Post-traumatic stress disorder (PTSD) is under recognized in physicians, even though it may be more prevalent in physicians than in the general population in the United States. Five types of physicians appear to be particularly prone to developing PTSD: (1) Emergency physicians; (2) Physicians practicing in under served and remote areas; (3) Physicians in training (i.e., medical residents); (4) Physicians involved in malpractice litigation; and (5) Physicians who are “second victims” in the sense that they are indirectly exposed to trauma.
In addition to experiencing trauma, the cumulative stress of practice may cause PTSD. The road to recovery for physicians with PTSD entails proper diagnosis and treatment, which includes maintaining a high index of suspicion for the occurrence of PTSD in predisposed physicians, and individual or group therapy. Physicians in leadership positions should advocate for effective support programs for their colleagues with PTSD.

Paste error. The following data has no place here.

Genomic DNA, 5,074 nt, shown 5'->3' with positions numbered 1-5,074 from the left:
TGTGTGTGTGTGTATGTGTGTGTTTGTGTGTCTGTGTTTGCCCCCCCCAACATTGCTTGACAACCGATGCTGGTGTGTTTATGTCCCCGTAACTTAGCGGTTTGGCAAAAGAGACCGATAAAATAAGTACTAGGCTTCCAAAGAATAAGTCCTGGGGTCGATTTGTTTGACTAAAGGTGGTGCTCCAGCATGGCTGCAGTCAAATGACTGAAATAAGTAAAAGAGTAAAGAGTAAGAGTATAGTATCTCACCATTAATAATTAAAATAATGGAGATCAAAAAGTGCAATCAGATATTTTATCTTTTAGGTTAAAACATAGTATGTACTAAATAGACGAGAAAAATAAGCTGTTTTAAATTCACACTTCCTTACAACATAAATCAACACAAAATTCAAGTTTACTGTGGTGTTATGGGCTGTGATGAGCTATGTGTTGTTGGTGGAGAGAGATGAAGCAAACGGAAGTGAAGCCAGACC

PTSD affects physicians’ well-being and their ability to care for patients.
In one study of 212 residents, 13% met diagnostic criteria for PTSD attributed to stresses associated with internship.2 This percentage is much higher than the 8.7% projected lifetime risk for PTSD in the general population in the United States.3 Recent evidence suggests that PTSD often persists in late life, causing impairment in role functioning, mobility, cognition, and social interactions.4 For physicians, the implications are obvious: PTSD not only affects their well-being, but also their ability to care for patients.
My review of the literature—most of which is anecdotal rather than based on hard evidence—indicates that certain physicians may be at higher risk for developing PTSD. I consider five categories of physicians most at risk.